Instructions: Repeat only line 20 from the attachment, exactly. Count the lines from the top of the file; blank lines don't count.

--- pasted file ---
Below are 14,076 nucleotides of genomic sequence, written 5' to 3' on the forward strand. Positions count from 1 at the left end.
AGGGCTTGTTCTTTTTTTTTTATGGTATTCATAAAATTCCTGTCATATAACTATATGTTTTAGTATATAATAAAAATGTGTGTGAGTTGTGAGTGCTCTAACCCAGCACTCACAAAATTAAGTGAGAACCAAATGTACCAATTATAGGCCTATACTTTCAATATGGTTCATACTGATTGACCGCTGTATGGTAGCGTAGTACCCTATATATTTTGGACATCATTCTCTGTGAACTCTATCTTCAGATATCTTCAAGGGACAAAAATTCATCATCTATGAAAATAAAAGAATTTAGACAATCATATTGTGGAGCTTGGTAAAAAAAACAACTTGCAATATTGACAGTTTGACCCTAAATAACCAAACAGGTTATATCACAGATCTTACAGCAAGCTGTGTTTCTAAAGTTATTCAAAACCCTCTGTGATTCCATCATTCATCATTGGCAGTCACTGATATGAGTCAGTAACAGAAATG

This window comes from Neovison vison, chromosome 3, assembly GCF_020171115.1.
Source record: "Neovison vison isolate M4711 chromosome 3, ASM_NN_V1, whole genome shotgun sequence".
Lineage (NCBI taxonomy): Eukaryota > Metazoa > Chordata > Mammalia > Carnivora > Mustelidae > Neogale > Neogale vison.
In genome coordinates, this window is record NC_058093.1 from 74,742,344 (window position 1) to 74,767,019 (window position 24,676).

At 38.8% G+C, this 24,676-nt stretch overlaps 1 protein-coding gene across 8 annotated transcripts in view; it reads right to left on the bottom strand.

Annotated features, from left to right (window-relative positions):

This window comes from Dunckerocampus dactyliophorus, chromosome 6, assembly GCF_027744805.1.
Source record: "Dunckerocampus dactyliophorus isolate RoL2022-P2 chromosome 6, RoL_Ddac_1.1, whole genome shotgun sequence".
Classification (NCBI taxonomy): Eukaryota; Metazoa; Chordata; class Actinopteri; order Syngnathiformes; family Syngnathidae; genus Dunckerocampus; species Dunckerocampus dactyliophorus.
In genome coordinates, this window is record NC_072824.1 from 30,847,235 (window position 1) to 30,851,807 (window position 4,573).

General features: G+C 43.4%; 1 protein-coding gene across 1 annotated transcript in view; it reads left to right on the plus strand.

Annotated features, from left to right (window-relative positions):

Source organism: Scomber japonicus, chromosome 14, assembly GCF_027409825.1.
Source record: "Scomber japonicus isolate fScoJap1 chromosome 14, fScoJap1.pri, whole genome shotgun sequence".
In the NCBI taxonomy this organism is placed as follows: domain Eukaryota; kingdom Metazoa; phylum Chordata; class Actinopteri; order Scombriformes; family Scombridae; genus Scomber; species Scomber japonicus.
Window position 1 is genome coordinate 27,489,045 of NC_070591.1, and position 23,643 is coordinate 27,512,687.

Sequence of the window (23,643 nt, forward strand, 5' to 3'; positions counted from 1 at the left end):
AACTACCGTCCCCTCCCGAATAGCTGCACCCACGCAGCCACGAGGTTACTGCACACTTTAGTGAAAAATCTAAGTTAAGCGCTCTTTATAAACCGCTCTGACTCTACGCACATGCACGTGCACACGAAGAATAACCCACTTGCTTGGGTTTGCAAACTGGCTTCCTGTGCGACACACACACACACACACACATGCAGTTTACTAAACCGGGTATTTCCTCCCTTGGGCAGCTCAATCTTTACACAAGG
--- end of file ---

AACTACCGTCCCCTCCCGAATAGCTGCACCCACGCAGCCACGAGGTTACTGCACACTTTAGTGAAAAATCTAAGTTAAGCGCTCTTTATAAACCGCTCTGACTCTACGCACATGCACGTGCACACGAAGAATAACCCACTTGCTTGGGTTTGCAAACTGGCTTCCTGTGCGACACACACACACACACACACATGCAGTTTACTAAACCGGGTATTTCCTCCCTTGGGCAGCTCAATCTTTACACAAGG